Fellows Spotlight is our summer blog series that invites you to take a behind-the-scenes look at our Fellows program.
Over the coming weeks, we’ll be hearing from all our 2018-2019 Fellows: Jay Adana, Rae Binstock, Zeniba Britt, Erika Dickerson-Despenza, Mathilde Dratwa, Aryanna Garber, Charles Gershman, Nambi E. Kelley, Melissa Li, Benjamin Velez, Kit Yan, and Zack Zadek.
Each of the Fellows/teams were asked the same 5 questions, exploring where these writers have been, are now, and are journeying towards. Our Fellows took this gentle structure and ran, each submitting responses as unique and creative as they are.
Allow us to introduce you to Zeniba Britt:
What was your first experience with theater?
We did theatre in preschool at The YMCA in Culver City. I recall immigrants, turkeys, and indigenous peoples, it was alternate history called The First Thanksgiving.
When did you decide to become a writer?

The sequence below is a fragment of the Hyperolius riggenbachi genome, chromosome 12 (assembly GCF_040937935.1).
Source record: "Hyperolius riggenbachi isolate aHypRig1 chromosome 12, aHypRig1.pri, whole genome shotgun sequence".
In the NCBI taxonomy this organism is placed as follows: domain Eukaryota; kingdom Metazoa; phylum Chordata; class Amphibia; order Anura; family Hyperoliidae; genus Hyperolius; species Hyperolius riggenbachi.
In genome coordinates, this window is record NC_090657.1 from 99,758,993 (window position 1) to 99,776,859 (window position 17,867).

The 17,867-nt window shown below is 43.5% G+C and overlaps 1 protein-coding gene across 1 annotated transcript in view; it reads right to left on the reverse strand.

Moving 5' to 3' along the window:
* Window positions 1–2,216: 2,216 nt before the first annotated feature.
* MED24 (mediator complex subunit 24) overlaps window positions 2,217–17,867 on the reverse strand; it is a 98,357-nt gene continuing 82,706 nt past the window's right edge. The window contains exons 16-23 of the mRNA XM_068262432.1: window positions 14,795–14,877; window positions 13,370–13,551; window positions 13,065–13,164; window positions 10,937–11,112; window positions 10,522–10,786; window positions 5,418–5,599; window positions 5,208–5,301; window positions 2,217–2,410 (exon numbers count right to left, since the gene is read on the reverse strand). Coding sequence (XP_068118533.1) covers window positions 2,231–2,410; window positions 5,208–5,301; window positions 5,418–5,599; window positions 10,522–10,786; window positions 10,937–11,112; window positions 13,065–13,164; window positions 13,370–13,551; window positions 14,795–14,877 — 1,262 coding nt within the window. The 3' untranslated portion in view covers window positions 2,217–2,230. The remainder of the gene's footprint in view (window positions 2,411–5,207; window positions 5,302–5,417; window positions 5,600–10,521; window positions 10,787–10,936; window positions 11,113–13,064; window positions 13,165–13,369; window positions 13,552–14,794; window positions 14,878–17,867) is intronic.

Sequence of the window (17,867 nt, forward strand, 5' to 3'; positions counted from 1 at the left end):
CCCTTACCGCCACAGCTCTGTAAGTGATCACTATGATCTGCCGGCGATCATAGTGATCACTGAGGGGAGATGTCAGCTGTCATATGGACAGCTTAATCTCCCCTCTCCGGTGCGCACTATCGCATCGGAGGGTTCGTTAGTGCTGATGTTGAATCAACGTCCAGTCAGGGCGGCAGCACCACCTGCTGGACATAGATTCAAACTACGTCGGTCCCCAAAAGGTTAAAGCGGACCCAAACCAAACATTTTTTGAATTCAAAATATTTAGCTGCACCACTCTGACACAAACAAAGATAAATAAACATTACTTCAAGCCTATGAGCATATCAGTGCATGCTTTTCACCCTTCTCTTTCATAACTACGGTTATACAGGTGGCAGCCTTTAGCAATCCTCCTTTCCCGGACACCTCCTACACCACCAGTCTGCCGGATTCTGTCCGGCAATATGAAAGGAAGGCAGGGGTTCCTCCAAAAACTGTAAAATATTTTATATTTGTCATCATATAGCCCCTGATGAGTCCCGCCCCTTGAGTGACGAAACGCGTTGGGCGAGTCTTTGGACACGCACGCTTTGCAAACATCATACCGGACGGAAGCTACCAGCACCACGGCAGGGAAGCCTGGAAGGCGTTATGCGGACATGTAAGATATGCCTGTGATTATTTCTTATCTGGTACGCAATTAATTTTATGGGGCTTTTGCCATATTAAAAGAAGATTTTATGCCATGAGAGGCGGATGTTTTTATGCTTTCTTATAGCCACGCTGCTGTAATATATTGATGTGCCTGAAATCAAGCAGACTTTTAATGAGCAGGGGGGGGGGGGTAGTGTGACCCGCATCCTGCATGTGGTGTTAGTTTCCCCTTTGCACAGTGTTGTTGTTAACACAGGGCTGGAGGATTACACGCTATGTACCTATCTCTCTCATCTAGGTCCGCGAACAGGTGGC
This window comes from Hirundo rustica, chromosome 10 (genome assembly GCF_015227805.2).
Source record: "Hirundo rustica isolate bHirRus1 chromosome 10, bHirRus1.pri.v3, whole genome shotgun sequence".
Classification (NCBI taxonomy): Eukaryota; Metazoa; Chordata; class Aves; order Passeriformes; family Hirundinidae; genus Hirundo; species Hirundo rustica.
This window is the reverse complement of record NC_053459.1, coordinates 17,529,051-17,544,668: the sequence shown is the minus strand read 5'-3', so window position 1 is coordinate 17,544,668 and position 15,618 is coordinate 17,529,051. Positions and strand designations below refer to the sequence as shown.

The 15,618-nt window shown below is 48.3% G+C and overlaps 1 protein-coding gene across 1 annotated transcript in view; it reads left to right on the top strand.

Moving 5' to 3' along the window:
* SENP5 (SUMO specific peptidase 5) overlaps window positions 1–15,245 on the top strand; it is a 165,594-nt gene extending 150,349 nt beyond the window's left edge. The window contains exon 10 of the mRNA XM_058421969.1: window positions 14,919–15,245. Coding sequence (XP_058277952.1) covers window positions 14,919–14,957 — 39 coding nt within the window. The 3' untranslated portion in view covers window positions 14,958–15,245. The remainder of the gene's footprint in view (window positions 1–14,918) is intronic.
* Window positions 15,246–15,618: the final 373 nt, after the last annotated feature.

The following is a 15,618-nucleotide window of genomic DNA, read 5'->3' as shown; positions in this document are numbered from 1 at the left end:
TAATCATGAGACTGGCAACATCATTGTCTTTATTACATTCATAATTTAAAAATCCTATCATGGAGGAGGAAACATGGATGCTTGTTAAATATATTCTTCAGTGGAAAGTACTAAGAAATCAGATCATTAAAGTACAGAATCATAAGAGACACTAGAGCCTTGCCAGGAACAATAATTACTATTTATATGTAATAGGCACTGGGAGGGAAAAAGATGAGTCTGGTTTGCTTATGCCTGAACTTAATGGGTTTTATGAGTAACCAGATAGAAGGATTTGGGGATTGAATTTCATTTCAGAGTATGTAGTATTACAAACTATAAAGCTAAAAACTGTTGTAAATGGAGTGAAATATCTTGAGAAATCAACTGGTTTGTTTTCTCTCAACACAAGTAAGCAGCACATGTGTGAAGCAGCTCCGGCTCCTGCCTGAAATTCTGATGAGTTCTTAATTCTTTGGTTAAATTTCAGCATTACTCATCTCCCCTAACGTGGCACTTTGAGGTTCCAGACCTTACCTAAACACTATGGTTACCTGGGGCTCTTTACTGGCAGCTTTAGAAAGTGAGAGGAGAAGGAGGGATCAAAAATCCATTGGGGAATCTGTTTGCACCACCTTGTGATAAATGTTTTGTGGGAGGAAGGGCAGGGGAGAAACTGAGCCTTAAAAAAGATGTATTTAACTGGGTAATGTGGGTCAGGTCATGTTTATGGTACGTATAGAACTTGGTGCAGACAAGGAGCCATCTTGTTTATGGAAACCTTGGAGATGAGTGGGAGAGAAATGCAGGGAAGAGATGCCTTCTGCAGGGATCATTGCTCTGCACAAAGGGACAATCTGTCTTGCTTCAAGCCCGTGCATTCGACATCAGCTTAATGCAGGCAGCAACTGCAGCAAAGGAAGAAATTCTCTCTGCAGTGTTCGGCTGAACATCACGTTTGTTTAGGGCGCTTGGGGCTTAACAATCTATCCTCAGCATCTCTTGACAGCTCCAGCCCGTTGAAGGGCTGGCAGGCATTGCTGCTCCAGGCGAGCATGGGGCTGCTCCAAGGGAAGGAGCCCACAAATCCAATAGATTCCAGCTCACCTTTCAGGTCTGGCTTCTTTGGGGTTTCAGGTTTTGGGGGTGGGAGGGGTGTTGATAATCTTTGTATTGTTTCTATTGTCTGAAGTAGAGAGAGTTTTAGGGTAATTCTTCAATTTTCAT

I don’t recall ever making a decision, it is something I just do, cyclically. Suddenly a character or situation is talking to me and I can’t hear the person I’m with anymore.
Is there a writer, show, or piece of writing that was particularly influential on your path?
Passing Strange was one of those shows that said don’t give up, there is space for you here.
How do you describe your work overall?
Absurd, esoteric, and funny.
What sets your work apart?
I think it’s me, my experiences and my unique place in society.
Can you tell us a little bit about the work you’ve been developing as a Fellow?
Yes, I’ve been working on an epic adventure musical called The Loophole with Jay Adana, it’s an alternate history of the civil war about revolution and love centered around a Black Regiment of The Union Army and an integrated house in rural Georgia. We use rap, verse, folk, rock, body percussion, and magic to tell the story.
What do you find most rewarding about your work as a writer?
Employing actors, hands down.